Let's talk about periods
It’s time to start conversations about periods
Although a period is a perfectly natural and healthy function of the human body, many people feel embarrassed or ashamed when talking about the menstrual cycle, and a lot of people prefer not to talk about it at all.
A period is nothing to be embarrassed about, and everyone should feel comfortable discussing it, whether it’s something they experience or not. Not only do feelings of shame affect how a person feels, it could also put their health at risk if they are too embarrassed to speak about their cycle and talk to a doctor if something is wrong.
Why don’t we talk about periods?
Periods are something that happens to most cis women, trans men, or non-binary people with a uterus from the onset of puberty in adolescence, usually until they reach menopause. Historically, subjects that affected women were not talked about, and a lot of the time, women’s bodies were looked at as something to be hidden, covered up, or to feel ashamed about. This was especially true when it came to the reproductive system.
There's nothing wrong with period blood
Periods can be messy and painful, and even though it’s natural, some people feel embarrassed or even disgusted by period blood. Most advertisements for period products demonstrate how they work by using a clear or blue liquid instead of red, which adds to the feeling that red period blood is something to be ashamed about.
Because of these social and cultural reasons, periods can be a difficult topic for people to discuss.
The stigma of premenstrual syndrome (PMS)
Periods can have an impact on how a person feels both physically and mentally, with many people more likely to experience feelings of anger, sadness, or irritation in the days leading up to their period.
Experiencing mood swings is a symptom of premenstrual syndrome (PMS), caused by a drop in hormone levels right before the period begins. For some people the symptoms are mild, but others might experience serious feelings of depression or anxiety for a few days before they start bleeding.
PMS as a joke
A person experiencing PMS might be described as ‘hormonal’, and PMS has been used as a way to make jokes about people who experience periods on TV shows, in movies, and in popular culture. This makes it hard to talk about the experience of PMS, because many people are worried they’ll be seen as a joke, or that it won’t be taken seriously.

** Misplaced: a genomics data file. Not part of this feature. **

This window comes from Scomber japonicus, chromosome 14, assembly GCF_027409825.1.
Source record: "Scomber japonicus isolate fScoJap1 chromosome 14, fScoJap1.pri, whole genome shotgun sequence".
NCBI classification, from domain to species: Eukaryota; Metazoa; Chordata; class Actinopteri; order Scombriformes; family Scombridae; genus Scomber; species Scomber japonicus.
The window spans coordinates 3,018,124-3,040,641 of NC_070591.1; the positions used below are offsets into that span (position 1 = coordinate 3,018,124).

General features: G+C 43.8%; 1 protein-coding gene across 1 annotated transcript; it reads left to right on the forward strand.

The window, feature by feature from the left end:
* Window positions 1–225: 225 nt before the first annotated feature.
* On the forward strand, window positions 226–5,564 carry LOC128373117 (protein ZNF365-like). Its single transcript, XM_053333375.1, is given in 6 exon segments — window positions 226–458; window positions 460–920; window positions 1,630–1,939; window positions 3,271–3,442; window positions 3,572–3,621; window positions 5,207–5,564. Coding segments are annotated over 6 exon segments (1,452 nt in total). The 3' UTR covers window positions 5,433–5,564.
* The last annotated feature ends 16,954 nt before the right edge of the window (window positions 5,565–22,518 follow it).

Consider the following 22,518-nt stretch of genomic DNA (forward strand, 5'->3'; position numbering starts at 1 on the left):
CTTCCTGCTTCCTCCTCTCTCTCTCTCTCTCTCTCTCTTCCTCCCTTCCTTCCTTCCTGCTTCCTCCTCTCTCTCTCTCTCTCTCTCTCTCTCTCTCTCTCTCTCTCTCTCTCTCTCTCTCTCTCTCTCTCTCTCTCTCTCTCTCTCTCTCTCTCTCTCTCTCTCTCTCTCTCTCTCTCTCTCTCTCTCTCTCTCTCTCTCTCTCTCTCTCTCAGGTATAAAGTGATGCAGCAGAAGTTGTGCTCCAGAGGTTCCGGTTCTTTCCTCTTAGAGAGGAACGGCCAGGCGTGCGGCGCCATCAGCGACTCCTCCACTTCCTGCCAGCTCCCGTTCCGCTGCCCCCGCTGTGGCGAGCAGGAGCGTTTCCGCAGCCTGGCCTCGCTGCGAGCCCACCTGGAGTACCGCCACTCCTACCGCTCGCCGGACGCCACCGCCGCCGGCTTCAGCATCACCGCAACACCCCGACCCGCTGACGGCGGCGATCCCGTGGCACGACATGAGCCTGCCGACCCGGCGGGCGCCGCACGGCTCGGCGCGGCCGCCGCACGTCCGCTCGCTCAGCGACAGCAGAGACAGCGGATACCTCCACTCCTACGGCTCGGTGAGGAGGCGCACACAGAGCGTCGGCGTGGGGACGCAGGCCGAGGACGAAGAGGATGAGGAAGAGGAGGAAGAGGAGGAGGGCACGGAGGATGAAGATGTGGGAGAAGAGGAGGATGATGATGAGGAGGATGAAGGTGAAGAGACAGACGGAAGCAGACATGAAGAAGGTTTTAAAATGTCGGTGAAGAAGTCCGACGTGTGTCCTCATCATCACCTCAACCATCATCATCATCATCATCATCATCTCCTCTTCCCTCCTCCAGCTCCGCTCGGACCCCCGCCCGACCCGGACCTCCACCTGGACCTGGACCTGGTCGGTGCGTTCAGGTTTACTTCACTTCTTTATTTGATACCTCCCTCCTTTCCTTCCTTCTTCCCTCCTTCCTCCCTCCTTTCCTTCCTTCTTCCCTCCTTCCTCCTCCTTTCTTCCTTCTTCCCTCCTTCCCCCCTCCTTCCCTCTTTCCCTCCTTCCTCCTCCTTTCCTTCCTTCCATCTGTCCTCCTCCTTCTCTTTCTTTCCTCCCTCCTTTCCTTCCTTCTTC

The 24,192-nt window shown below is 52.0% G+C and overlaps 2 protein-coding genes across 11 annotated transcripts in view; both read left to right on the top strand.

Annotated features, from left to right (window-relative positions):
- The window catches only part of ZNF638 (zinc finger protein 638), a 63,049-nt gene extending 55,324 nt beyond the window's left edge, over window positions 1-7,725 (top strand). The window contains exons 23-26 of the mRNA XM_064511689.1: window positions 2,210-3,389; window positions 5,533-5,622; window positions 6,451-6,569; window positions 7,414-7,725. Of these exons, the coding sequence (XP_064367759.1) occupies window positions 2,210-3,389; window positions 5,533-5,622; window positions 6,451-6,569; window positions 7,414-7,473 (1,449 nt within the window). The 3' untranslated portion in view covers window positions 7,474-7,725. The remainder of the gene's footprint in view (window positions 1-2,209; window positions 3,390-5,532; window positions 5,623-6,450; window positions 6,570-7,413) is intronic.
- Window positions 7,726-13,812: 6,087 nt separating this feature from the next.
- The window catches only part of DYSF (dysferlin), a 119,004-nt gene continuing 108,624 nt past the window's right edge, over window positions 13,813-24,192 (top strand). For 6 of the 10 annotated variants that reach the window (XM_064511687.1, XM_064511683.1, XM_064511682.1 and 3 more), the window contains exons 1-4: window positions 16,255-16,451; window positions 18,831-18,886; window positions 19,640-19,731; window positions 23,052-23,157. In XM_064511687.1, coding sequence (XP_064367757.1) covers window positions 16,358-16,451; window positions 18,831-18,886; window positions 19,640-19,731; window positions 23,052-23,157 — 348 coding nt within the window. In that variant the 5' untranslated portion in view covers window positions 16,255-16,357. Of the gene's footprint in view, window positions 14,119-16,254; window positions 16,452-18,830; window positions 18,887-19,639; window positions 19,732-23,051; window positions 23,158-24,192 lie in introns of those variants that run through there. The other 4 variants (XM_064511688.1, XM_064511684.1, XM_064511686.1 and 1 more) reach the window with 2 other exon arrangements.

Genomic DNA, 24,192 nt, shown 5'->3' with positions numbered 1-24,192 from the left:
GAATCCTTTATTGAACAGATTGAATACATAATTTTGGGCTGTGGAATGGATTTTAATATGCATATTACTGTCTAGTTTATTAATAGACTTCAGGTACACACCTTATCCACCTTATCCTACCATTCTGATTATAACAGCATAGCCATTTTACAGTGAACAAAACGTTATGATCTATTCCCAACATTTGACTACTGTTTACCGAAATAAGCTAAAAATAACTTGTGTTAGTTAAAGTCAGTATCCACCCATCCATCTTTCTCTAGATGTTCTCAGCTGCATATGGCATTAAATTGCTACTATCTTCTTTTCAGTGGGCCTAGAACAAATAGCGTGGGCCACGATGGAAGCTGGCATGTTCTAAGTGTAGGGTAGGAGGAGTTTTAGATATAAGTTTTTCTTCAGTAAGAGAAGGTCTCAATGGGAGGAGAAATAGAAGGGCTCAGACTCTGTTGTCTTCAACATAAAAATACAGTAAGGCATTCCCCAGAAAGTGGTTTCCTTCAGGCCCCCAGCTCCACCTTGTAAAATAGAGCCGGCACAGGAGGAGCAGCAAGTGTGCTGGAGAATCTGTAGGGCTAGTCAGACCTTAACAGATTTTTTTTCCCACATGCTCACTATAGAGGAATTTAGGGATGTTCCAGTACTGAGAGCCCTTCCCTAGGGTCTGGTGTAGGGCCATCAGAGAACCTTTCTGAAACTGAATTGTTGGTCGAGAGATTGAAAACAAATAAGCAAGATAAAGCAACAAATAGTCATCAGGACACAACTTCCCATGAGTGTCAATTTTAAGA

PMS and positions of power
PMS has also been used as a way to argue that people who experience periods are unable to manage their emotions, and that they would be unsuitable to hold positions of power because they might experience mood swings. However, everyone goes through a fluctuation in hormones on a regular basis whether they get a period or not, and when testosterone levels change throughout the day it can also have an impact on emotions and energy levels.
While PMS might make things harder for a few days in the month, it does not mean that a person is any less capable of doing a job than someone who doesn’t have it.
How to end the shame and stigma around periods
In order to break down the stigma, it’s important that everyone understands and talks about periods, regardless of whether it’s something that happens to them or not.
Understand the menstrual cycle
One of the biggest issues is that many people don’t understand what is happening when someone has their period. This is something that is not always taught well at school, and both people who do and do not get a period have misunderstandings around what happens at different stages of the cycle.
Educating people about periods helps to emphasise the fact that the menstrual cycle is a natural, biological process that happens in the body, and it will also help people who have a uterus to understand what’s normal and what could be a sign of a problem.
Talk about periods
Talking about something helps to normalise it. Conversations around periods need to be normalised so that people can be open and honest about what happens when they have their period and how it affects them. People should feel free to ask questions, discuss, and compare symptoms. The more we talk about it, the easier it will be.
These conversations will also help people who don’t experience periods to understand what it’s like for those who do.
Fight period poverty
People all around Ireland and the world are experiencing period poverty. This means that they don’t have access to the period products they need due to economic, social, or cultural reasons. No person should have to go without the health products they need during their period, and shame and stigma only makes accessing these things harder.
We can help to normalise periods by talking about period poverty and doing what we can to fight it. Learn more about period poverty here.